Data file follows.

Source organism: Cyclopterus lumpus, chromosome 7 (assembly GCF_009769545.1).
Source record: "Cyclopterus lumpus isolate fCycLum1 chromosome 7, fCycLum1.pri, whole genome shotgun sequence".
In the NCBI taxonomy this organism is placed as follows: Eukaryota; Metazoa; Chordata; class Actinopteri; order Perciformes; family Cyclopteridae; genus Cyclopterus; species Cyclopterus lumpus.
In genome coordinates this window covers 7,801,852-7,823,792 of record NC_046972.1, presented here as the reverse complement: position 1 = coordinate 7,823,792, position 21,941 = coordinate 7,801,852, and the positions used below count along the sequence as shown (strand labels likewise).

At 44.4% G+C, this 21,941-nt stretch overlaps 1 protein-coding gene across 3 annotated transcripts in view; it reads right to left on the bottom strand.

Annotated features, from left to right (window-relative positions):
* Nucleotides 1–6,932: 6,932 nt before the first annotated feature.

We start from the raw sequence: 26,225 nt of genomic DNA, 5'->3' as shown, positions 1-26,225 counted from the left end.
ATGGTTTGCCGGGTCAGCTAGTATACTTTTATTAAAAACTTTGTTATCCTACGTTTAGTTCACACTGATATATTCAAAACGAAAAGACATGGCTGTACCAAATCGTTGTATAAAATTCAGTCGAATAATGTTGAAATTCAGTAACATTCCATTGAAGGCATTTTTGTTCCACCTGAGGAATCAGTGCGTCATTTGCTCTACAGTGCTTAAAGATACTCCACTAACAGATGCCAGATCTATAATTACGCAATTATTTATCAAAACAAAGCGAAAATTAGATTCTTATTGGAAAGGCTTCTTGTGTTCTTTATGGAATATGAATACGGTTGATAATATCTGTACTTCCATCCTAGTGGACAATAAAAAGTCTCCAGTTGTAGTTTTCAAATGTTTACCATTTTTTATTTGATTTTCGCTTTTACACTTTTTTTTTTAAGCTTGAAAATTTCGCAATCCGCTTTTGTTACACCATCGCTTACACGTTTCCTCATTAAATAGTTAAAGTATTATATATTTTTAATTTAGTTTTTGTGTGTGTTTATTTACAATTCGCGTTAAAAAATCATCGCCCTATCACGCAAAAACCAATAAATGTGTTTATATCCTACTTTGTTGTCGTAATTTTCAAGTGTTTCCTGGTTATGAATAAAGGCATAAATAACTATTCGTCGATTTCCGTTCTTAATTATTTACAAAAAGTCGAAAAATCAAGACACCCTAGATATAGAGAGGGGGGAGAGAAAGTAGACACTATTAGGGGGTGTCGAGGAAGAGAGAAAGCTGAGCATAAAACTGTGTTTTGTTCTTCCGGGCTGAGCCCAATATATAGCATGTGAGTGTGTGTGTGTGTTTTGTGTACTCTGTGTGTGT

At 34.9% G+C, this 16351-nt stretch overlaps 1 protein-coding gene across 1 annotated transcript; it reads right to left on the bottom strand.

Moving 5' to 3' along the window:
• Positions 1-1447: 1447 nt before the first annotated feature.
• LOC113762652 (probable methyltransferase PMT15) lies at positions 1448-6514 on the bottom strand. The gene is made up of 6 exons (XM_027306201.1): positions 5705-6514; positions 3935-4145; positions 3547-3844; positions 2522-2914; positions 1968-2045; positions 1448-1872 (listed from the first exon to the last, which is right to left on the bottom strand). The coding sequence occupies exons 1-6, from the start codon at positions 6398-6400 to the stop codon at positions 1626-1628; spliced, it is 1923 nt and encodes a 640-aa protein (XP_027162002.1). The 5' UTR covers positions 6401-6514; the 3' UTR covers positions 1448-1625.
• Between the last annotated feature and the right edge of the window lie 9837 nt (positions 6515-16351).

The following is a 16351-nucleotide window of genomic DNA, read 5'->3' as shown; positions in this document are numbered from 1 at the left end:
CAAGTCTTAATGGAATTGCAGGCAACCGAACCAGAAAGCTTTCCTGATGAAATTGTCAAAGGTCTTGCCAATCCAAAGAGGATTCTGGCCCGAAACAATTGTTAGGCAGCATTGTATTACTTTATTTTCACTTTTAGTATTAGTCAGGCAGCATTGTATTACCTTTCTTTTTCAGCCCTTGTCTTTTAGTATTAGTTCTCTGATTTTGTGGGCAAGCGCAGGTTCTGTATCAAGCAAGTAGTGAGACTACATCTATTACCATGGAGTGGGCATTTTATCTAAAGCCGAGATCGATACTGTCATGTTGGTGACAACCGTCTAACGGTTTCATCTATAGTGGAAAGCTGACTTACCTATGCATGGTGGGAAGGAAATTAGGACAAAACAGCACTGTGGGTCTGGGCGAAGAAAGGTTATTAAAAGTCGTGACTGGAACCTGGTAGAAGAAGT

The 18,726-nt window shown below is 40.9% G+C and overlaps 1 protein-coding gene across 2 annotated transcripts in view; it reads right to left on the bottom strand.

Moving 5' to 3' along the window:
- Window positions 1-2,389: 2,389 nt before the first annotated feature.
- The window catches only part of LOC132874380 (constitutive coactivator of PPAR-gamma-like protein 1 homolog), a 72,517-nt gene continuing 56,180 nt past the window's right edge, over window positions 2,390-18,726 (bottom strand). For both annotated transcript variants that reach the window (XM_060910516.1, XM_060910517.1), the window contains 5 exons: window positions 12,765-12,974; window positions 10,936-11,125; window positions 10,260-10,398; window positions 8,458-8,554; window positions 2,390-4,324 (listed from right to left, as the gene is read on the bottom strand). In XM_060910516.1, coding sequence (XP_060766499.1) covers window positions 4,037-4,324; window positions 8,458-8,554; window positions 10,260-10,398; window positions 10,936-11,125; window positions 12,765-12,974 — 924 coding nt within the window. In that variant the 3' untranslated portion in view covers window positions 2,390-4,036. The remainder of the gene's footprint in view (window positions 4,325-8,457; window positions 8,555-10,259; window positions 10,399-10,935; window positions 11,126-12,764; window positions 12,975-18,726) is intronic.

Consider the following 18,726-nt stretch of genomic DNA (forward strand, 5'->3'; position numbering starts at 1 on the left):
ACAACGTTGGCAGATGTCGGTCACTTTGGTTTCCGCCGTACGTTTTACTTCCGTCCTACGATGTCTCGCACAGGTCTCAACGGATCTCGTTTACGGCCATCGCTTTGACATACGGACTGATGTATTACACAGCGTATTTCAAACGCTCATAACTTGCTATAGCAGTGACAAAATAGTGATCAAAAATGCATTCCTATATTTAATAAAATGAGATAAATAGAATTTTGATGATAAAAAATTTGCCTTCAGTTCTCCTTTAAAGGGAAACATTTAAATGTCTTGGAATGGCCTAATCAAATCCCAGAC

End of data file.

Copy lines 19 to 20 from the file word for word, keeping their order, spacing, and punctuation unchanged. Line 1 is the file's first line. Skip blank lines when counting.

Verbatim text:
- Window positions 1-2,389: 2,389 nt before the first annotated feature.
- The window catches only part of LOC132874380 (constitutive coactivator of PPAR-gamma-like protein 1 homolog), a 72,517-nt gene continuing 56,180 nt past the window's right edge, over window positions 2,390-18,726 (bottom strand). For both annotated transcript variants that reach the window (XM_060910516.1, XM_060910517.1), the window contains 5 exons: window positions 12,765-12,974; window positions 10,936-11,125; window positions 10,260-10,398; window positions 8,458-8,554; window positions 2,390-4,324 (listed from right to left, as the gene is read on the bottom strand). In XM_060910516.1, coding sequence (XP_060766499.1) covers window positions 4,037-4,324; window positions 8,458-8,554; window positions 10,260-10,398; window positions 10,936-11,125; window positions 12,765-12,974 — 924 coding nt within the window. In that variant the 3' untranslated portion in view covers window positions 2,390-4,036. The remainder of the gene's footprint in view (window positions 4,325-8,457; window positions 8,555-10,259; window positions 10,399-10,935; window positions 11,126-12,764; window positions 12,975-18,726) is intronic.